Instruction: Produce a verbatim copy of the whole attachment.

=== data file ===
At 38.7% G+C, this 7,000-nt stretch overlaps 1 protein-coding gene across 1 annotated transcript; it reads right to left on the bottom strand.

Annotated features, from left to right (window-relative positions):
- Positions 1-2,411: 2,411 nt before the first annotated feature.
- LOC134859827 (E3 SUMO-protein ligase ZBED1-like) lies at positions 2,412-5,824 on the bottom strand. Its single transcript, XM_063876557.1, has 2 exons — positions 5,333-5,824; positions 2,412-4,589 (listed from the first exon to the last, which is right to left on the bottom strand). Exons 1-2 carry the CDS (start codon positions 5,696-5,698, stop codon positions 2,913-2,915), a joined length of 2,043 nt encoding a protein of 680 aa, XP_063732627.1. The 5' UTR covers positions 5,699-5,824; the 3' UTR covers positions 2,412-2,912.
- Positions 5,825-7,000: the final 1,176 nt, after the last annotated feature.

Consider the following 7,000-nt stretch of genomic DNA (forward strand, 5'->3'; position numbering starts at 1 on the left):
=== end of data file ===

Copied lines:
At 38.7% G+C, this 7,000-nt stretch overlaps 1 protein-coding gene across 1 annotated transcript; it reads right to left on the bottom strand.

Annotated features, from left to right (window-relative positions):
- Positions 1-2,411: 2,411 nt before the first annotated feature.
- LOC134859827 (E3 SUMO-protein ligase ZBED1-like) lies at positions 2,412-5,824 on the bottom strand. Its single transcript, XM_063876557.1, has 2 exons — positions 5,333-5,824; positions 2,412-4,589 (listed from the first exon to the last, which is right to left on the bottom strand). Exons 1-2 carry the CDS (start codon positions 5,696-5,698, stop codon positions 2,913-2,915), a joined length of 2,043 nt encoding a protein of 680 aa, XP_063732627.1. The 5' UTR covers positions 5,699-5,824; the 3' UTR covers positions 2,412-2,912.
- Positions 5,825-7,000: the final 1,176 nt, after the last annotated feature.

Consider the following 7,000-nt stretch of genomic DNA (forward strand, 5'->3'; position numbering starts at 1 on the left):